September 8, 2017
Former lawmakers Lau Siu-lai and “Long Hair” Leung Kwok-hung have decided to file appeals against their disqualifications from the legislature.
“I have asked for legal advice, I believe there is room [for argument] in appealing,”said Lau. “But of course there is risk.”
Two other recently disqualified lawmakers, including Edward Yiu and Nathan Law, had previously noted that the cost for appeal could be too high for them to bear.
Accountancy sector lawmaker Kenneth Leung said the existing pro-democracy camp lawmakers will share the burden of the HK$1.6 million in legal fees: “I am grateful our camp showed great unity in support of us,” said Lau. Continue reading “Ousted lawmakers Lau Siu-lai and ‘Long Hair’ Leung Kwok-hung to lodge appeal over disqualifications”
Washington Post, Editorial
August 19, 2017
IN 2014, as Hong Kong erupted into protests calling for free elections, Joshua Wong emerged as the face of the city’s pro-democracy Umbrella Movement. Just 17 years old at the time, he led demonstrators as they marched on a fenced government square and organized weeks of sit-ins thereafter. In the years since, he has continued to champion democratic reform, establishing a student-led political party that won a seat on the legislative council. Apparently, this was more than Beijing and the pro-China local government could bear: On Thursday, Mr. Wong and two other activists, Alex Chow and Nathan Law, were sentenced to six to eight months in prison for their role in the peaceful protests. Continue reading “Hong Kong’s rapid descent into repression”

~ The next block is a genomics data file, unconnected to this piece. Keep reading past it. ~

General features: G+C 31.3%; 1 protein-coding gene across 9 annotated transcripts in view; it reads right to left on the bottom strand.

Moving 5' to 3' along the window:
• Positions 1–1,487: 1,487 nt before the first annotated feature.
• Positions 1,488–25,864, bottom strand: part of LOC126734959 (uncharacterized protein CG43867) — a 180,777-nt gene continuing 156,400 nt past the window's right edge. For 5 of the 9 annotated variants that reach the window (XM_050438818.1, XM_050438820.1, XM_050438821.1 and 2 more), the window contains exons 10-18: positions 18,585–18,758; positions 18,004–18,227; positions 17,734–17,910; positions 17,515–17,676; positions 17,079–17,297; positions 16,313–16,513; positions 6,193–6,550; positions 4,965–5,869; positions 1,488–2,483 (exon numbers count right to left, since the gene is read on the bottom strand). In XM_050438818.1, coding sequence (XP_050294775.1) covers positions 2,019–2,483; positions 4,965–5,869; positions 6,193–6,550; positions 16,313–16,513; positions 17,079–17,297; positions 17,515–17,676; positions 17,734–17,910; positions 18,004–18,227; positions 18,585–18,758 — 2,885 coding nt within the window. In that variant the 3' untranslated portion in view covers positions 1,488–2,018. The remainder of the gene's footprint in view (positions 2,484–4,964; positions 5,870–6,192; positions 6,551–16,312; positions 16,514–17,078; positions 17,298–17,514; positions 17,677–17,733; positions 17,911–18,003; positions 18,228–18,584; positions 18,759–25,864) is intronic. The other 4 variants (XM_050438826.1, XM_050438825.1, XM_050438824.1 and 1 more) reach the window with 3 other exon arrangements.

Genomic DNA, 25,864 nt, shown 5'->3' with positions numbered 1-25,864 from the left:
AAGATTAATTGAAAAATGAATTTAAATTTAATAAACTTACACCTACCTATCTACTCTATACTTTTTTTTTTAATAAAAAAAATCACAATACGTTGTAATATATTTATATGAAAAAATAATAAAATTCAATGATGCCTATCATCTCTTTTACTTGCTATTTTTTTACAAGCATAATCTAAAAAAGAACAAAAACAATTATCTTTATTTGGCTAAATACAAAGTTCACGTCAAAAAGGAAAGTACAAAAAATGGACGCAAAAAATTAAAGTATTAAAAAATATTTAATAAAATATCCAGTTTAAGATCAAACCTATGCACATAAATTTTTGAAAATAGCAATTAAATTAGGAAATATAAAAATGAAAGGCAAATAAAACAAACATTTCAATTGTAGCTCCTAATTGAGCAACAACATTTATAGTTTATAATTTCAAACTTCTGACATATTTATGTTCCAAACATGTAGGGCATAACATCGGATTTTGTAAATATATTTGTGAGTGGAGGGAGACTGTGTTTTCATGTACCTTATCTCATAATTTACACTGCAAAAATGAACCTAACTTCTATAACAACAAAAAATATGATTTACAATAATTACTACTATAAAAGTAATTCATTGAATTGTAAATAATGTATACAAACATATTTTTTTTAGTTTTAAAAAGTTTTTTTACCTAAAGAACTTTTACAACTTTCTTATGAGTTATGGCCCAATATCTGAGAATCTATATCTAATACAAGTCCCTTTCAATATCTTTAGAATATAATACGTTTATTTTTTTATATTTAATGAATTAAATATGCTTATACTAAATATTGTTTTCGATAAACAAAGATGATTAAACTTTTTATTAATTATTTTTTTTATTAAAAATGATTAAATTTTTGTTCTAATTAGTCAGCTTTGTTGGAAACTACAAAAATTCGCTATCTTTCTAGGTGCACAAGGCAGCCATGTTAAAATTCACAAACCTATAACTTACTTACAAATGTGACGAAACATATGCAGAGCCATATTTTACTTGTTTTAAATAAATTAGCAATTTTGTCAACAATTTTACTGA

September 20, 2017
Government steps up political repression • University campuses the new battleground
Dikang, Socialist Action (CWI in Hong Kong)
Hong Kong’s pro-government camp is stepping up its vicious campaign of repression against the pro-democracy camp, especially singling out supporters of independence. Support for independence has become increasingly popular among young people as the Chinese dictatorship’s repression intensifies and spills into Hong Kong. A June opinion poll showed 21.9 percent of those aged 25-39 support Hong Kong independence, a slight dip from 23.9 percent in 2016. But clearly, the ferocious campaign by the establishment and mainstream media to demonise independence has only had a very limited effect.
Continue reading “Pro-Beijing politicians threaten to kill HK independence supporters”